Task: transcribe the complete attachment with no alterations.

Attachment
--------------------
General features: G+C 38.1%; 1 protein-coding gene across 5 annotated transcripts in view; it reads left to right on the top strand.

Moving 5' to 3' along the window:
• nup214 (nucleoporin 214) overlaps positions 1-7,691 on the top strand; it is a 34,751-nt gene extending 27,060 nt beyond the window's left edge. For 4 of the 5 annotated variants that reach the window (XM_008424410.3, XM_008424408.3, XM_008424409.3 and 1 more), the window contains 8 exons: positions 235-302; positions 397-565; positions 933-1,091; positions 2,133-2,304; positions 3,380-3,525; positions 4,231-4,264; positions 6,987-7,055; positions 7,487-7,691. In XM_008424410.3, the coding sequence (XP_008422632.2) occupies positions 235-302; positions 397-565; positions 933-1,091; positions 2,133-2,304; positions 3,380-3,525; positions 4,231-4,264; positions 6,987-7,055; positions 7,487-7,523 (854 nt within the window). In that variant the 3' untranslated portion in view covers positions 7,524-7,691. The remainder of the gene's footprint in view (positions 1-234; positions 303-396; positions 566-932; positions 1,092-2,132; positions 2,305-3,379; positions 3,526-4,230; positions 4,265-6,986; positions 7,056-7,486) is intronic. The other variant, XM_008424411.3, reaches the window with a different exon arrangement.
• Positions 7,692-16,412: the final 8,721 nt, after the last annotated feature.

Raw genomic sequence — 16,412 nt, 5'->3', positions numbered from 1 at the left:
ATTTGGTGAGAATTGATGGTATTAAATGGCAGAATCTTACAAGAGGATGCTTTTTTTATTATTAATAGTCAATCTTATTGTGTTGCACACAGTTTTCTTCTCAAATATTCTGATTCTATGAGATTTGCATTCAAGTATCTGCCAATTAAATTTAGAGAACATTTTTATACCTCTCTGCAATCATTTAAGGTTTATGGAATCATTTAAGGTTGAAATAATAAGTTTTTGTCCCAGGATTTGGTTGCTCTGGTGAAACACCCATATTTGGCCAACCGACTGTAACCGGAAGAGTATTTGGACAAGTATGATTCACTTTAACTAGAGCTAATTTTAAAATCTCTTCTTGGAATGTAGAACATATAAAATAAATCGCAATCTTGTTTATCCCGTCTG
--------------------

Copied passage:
General features: G+C 38.1%; 1 protein-coding gene across 5 annotated transcripts in view; it reads left to right on the top strand.

Moving 5' to 3' along the window:
• nup214 (nucleoporin 214) overlaps positions 1-7,691 on the top strand; it is a 34,751-nt gene extending 27,060 nt beyond the window's left edge. For 4 of the 5 annotated variants that reach the window (XM_008424410.3, XM_008424408.3, XM_008424409.3 and 1 more), the window contains 8 exons: positions 235-302; positions 397-565; positions 933-1,091; positions 2,133-2,304; positions 3,380-3,525; positions 4,231-4,264; positions 6,987-7,055; positions 7,487-7,691. In XM_008424410.3, the coding sequence (XP_008422632.2) occupies positions 235-302; positions 397-565; positions 933-1,091; positions 2,133-2,304; positions 3,380-3,525; positions 4,231-4,264; positions 6,987-7,055; positions 7,487-7,523 (854 nt within the window). In that variant the 3' untranslated portion in view covers positions 7,524-7,691. The remainder of the gene's footprint in view (positions 1-234; positions 303-396; positions 566-932; positions 1,092-2,132; positions 2,305-3,379; positions 3,526-4,230; positions 4,265-6,986; positions 7,056-7,486) is intronic. The other variant, XM_008424411.3, reaches the window with a different exon arrangement.
• Positions 7,692-16,412: the final 8,721 nt, after the last annotated feature.

Raw genomic sequence — 16,412 nt, 5'->3', positions numbered from 1 at the left:
ATTTGGTGAGAATTGATGGTATTAAATGGCAGAATCTTACAAGAGGATGCTTTTTTTATTATTAATAGTCAATCTTATTGTGTTGCACACAGTTTTCTTCTCAAATATTCTGATTCTATGAGATTTGCATTCAAGTATCTGCCAATTAAATTTAGAGAACATTTTTATACCTCTCTGCAATCATTTAAGGTTTATGGAATCATTTAAGGTTGAAATAATAAGTTTTTGTCCCAGGATTTGGTTGCTCTGGTGAAACACCCATATTTGGCCAACCGACTGTAACCGGAAGAGTATTTGGACAAGTATGATTCACTTTAACTAGAGCTAATTTTAAAATCTCTTCTTGGAATGTAGAACATATAAAATAAATCGCAATCTTGTTTATCCCGTCTG